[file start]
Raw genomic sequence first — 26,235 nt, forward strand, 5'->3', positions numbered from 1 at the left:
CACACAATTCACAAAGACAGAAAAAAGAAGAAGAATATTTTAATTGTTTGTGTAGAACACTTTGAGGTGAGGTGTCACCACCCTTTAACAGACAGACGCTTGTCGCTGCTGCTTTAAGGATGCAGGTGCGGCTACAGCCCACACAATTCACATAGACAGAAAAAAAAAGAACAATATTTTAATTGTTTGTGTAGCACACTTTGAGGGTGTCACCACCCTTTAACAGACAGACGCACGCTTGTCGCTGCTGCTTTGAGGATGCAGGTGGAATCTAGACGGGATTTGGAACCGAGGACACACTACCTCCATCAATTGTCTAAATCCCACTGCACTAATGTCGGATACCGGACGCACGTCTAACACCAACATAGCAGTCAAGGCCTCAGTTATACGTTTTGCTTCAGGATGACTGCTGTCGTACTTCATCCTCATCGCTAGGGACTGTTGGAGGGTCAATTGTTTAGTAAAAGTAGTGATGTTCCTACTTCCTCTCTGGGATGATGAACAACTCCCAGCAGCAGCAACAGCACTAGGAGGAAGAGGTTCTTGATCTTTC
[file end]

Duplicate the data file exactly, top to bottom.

Raw genomic sequence first — 26,235 nt, forward strand, 5'->3', positions numbered from 1 at the left:
CACACAATTCACAAAGACAGAAAAAAGAAGAAGAATATTTTAATTGTTTGTGTAGAACACTTTGAGGTGAGGTGTCACCACCCTTTAACAGACAGACGCTTGTCGCTGCTGCTTTAAGGATGCAGGTGCGGCTACAGCCCACACAATTCACATAGACAGAAAAAAAAAGAACAATATTTTAATTGTTTGTGTAGCACACTTTGAGGGTGTCACCACCCTTTAACAGACAGACGCACGCTTGTCGCTGCTGCTTTGAGGATGCAGGTGGAATCTAGACGGGATTTGGAACCGAGGACACACTACCTCCATCAATTGTCTAAATCCCACTGCACTAATGTCGGATACCGGACGCACGTCTAACACCAACATAGCAGTCAAGGCCTCAGTTATACGTTTTGCTTCAGGATGACTGCTGTCGTACTTCATCCTCATCGCTAGGGACTGTTGGAGGGTCAATTGTTTAGTAAAAGTAGTGATGTTCCTACTTCCTCTCTGGGATGATGAACAACTCCCAGCAGCAGCAACAGCACTAGGAGGAAGAGGTTCTTGATCTTTC